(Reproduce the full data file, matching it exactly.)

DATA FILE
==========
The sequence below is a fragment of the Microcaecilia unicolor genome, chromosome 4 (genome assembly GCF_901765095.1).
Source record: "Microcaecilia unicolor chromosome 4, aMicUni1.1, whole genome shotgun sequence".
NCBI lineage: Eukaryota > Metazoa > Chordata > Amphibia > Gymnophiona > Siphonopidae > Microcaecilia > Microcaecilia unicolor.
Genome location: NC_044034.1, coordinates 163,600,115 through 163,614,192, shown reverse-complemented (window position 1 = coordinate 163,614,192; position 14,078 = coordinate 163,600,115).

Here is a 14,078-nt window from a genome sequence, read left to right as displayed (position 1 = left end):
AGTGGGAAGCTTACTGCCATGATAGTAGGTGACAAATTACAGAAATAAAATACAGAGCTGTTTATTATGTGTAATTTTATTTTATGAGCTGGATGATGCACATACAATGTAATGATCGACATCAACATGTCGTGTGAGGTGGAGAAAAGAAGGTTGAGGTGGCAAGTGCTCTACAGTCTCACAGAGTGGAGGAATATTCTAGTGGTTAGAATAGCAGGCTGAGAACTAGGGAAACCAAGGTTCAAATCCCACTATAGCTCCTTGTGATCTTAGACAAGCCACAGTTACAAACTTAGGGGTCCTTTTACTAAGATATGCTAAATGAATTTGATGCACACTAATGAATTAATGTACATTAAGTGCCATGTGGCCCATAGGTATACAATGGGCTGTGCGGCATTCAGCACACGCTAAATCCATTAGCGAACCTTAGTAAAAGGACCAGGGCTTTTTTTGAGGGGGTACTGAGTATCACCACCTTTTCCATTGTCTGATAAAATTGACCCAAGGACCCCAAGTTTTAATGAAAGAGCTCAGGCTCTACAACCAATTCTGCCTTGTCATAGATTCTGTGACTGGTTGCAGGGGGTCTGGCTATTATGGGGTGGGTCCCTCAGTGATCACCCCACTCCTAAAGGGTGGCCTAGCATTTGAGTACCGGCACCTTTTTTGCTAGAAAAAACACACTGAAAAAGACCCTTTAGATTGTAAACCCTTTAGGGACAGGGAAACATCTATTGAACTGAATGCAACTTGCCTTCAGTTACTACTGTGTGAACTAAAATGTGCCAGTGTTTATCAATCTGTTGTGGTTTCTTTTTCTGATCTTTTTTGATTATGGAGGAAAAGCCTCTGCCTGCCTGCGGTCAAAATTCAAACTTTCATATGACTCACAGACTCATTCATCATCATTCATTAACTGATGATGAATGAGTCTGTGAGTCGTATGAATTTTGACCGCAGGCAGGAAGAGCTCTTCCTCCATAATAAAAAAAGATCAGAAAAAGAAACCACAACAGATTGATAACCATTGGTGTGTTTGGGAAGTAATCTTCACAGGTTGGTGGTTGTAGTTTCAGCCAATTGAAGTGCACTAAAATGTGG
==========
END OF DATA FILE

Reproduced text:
The sequence below is a fragment of the Microcaecilia unicolor genome, chromosome 4 (genome assembly GCF_901765095.1).
Source record: "Microcaecilia unicolor chromosome 4, aMicUni1.1, whole genome shotgun sequence".
NCBI lineage: Eukaryota > Metazoa > Chordata > Amphibia > Gymnophiona > Siphonopidae > Microcaecilia > Microcaecilia unicolor.
Genome location: NC_044034.1, coordinates 163,600,115 through 163,614,192, shown reverse-complemented (window position 1 = coordinate 163,614,192; position 14,078 = coordinate 163,600,115).

Here is a 14,078-nt window from a genome sequence, read left to right as displayed (position 1 = left end):
AGTGGGAAGCTTACTGCCATGATAGTAGGTGACAAATTACAGAAATAAAATACAGAGCTGTTTATTATGTGTAATTTTATTTTATGAGCTGGATGATGCACATACAATGTAATGATCGACATCAACATGTCGTGTGAGGTGGAGAAAAGAAGGTTGAGGTGGCAAGTGCTCTACAGTCTCACAGAGTGGAGGAATATTCTAGTGGTTAGAATAGCAGGCTGAGAACTAGGGAAACCAAGGTTCAAATCCCACTATAGCTCCTTGTGATCTTAGACAAGCCACAGTTACAAACTTAGGGGTCCTTTTACTAAGATATGCTAAATGAATTTGATGCACACTAATGAATTAATGTACATTAAGTGCCATGTGGCCCATAGGTATACAATGGGCTGTGCGGCATTCAGCACACGCTAAATCCATTAGCGAACCTTAGTAAAAGGACCAGGGCTTTTTTTGAGGGGGTACTGAGTATCACCACCTTTTCCATTGTCTGATAAAATTGACCCAAGGACCCCAAGTTTTAATGAAAGAGCTCAGGCTCTACAACCAATTCTGCCTTGTCATAGATTCTGTGACTGGTTGCAGGGGGTCTGGCTATTATGGGGTGGGTCCCTCAGTGATCACCCCACTCCTAAAGGGTGGCCTAGCATTTGAGTACCGGCACCTTTTTTGCTAGAAAAAACACACTGAAAAAGACCCTTTAGATTGTAAACCCTTTAGGGACAGGGAAACATCTATTGAACTGAATGCAACTTGCCTTCAGTTACTACTGTGTGAACTAAAATGTGCCAGTGTTTATCAATCTGTTGTGGTTTCTTTTTCTGATCTTTTTTGATTATGGAGGAAAAGCCTCTGCCTGCCTGCGGTCAAAATTCAAACTTTCATATGACTCACAGACTCATTCATCATCATTCATTAACTGATGATGAATGAGTCTGTGAGTCGTATGAATTTTGACCGCAGGCAGGAAGAGCTCTTCCTCCATAATAAAAAAAGATCAGAAAAAGAAACCACAACAGATTGATAACCATTGGTGTGTTTGGGAAGTAATCTTCACAGGTTGGTGGTTGTAGTTTCAGCCAATTGAAGTGCACTAAAATGTGG